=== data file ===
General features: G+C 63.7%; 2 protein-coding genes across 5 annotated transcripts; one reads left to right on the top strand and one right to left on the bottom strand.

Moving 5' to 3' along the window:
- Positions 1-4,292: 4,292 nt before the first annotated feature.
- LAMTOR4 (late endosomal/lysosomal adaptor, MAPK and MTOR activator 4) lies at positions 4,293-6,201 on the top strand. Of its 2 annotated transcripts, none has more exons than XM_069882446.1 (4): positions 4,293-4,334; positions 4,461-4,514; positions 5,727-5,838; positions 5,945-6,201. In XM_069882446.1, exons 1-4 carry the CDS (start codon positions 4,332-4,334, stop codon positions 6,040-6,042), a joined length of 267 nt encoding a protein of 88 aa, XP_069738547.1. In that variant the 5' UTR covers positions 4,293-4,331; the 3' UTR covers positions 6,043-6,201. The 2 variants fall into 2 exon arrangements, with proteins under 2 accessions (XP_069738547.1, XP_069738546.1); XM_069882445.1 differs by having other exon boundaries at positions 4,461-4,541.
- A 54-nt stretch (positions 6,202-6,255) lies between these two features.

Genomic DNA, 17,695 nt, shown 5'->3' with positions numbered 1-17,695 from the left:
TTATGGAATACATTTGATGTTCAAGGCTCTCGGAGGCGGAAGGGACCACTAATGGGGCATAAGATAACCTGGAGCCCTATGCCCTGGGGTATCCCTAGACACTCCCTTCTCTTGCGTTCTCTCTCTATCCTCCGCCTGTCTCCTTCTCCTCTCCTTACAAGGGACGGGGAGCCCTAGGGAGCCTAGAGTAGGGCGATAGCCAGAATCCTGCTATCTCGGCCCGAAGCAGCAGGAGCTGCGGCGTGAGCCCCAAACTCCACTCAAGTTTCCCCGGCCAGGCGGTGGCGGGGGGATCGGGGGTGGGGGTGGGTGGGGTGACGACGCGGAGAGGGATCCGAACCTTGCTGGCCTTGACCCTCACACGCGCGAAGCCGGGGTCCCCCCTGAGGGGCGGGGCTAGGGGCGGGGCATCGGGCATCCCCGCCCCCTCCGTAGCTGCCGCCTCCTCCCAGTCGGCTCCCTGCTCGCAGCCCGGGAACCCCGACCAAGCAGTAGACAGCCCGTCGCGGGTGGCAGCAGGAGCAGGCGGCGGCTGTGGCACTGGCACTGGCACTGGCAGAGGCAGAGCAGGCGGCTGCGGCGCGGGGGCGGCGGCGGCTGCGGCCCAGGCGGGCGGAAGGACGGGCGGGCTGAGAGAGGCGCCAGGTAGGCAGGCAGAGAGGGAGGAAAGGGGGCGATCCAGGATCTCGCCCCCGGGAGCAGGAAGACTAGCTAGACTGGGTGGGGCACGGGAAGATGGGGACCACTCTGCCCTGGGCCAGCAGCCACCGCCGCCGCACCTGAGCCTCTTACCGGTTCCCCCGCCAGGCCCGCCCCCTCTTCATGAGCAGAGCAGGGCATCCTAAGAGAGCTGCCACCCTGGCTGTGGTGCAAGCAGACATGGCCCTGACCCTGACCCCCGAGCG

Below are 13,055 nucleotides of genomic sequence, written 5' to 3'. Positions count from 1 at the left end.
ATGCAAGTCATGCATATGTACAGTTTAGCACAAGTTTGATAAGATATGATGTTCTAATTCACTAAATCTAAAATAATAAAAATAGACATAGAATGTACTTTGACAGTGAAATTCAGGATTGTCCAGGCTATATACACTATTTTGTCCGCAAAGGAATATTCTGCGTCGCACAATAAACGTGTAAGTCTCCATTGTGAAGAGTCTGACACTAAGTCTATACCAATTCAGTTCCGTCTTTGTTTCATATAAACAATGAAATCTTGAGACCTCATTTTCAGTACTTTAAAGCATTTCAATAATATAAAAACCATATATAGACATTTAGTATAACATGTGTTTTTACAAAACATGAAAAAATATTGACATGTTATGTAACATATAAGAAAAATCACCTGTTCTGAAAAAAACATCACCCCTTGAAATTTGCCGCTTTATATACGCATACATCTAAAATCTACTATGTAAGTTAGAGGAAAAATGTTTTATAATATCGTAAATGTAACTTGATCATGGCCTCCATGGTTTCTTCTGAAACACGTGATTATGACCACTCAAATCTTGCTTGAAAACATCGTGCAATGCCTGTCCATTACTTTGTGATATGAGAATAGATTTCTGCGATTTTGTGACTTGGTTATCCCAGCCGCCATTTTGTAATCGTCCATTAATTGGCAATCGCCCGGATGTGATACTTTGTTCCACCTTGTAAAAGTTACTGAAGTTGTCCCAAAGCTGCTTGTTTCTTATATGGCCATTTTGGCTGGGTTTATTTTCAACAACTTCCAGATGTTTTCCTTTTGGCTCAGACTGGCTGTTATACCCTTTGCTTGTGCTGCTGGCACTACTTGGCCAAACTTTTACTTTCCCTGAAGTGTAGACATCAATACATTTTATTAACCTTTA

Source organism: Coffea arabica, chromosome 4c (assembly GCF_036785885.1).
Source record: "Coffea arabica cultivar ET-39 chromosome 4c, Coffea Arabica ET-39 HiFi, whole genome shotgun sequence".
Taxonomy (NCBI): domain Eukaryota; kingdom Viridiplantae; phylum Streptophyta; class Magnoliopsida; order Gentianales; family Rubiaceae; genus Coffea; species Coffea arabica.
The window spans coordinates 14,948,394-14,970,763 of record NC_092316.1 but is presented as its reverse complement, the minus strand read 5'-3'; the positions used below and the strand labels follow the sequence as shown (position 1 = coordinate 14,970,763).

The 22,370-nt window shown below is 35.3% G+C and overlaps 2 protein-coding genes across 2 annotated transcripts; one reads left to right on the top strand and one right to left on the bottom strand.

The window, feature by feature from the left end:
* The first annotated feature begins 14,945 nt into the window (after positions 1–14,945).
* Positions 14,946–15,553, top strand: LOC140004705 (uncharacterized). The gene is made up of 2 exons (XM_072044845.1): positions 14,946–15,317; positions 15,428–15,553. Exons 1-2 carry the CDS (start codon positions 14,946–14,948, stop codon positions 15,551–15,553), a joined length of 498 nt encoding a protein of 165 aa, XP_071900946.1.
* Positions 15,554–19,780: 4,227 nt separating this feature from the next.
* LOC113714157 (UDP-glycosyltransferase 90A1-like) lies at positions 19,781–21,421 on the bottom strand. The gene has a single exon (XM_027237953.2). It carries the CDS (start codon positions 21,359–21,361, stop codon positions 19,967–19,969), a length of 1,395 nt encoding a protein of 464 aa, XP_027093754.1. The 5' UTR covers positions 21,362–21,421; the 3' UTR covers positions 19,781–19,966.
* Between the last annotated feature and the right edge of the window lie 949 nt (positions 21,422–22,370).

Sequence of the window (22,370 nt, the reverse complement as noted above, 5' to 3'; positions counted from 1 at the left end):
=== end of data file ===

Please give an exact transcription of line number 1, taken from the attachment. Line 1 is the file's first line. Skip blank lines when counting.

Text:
General features: G+C 63.7%; 2 protein-coding genes across 5 annotated transcripts; one reads left to right on the top strand and one right to left on the bottom strand.